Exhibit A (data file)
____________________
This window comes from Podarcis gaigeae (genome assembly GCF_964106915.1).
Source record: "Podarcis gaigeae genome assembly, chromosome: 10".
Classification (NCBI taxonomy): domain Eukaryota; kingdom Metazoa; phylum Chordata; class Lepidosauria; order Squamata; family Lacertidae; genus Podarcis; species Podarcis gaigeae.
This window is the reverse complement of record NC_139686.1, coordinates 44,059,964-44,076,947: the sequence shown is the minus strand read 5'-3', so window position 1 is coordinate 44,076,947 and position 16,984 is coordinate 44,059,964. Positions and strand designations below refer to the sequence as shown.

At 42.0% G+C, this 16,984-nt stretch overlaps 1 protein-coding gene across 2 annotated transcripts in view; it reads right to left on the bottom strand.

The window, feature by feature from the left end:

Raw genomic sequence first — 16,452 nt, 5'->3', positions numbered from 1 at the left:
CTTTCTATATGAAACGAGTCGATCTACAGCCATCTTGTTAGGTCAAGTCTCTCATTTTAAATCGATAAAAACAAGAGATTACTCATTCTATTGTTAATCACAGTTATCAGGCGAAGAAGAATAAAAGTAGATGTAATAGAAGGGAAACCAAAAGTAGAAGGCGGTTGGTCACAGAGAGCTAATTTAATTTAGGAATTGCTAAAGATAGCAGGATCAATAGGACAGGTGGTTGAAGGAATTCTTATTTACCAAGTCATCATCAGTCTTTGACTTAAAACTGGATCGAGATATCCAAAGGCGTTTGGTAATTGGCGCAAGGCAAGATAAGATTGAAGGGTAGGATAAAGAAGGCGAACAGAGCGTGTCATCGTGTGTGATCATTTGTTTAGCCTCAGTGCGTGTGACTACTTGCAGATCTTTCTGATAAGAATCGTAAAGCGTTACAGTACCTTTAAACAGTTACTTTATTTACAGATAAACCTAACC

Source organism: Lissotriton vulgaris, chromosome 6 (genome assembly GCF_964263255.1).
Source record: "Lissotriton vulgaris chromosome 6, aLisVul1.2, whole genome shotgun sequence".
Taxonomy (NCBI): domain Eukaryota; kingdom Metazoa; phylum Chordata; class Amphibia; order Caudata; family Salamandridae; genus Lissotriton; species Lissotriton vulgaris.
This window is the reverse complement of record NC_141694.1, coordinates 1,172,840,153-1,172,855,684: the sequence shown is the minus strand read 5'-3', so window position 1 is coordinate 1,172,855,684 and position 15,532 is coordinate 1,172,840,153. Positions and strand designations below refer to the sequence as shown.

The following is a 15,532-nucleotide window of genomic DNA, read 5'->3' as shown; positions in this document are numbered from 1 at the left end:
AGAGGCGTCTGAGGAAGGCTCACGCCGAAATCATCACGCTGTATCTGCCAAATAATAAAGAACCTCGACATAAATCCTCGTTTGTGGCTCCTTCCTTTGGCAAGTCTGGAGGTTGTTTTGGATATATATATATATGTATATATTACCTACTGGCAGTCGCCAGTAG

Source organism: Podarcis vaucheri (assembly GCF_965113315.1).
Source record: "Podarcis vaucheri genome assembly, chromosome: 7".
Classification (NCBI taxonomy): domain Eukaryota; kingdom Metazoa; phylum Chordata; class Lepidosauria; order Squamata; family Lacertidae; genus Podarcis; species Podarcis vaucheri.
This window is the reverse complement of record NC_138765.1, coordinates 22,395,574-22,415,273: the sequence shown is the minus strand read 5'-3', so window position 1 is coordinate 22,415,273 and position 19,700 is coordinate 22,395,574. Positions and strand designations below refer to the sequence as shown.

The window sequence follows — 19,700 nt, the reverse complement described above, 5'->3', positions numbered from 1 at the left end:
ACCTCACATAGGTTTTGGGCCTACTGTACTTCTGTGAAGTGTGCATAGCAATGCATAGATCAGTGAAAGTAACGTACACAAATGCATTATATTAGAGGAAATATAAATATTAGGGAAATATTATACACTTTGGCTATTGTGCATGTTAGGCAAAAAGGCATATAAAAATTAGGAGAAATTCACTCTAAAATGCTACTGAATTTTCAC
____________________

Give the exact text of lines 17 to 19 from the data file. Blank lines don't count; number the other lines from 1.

Classification (NCBI taxonomy): domain Eukaryota; kingdom Metazoa; phylum Chordata; class Lepidosauria; order Squamata; family Lacertidae; genus Podarcis; species Podarcis vaucheri.
This window is the reverse complement of record NC_138765.1, coordinates 22,395,574-22,415,273: the sequence shown is the minus strand read 5'-3', so window position 1 is coordinate 22,415,273 and position 19,700 is coordinate 22,395,574. Positions and strand designations below refer to the sequence as shown.

The window sequence follows — 19,700 nt, the reverse complement described above, 5'->3', positions numbered from 1 at the left end: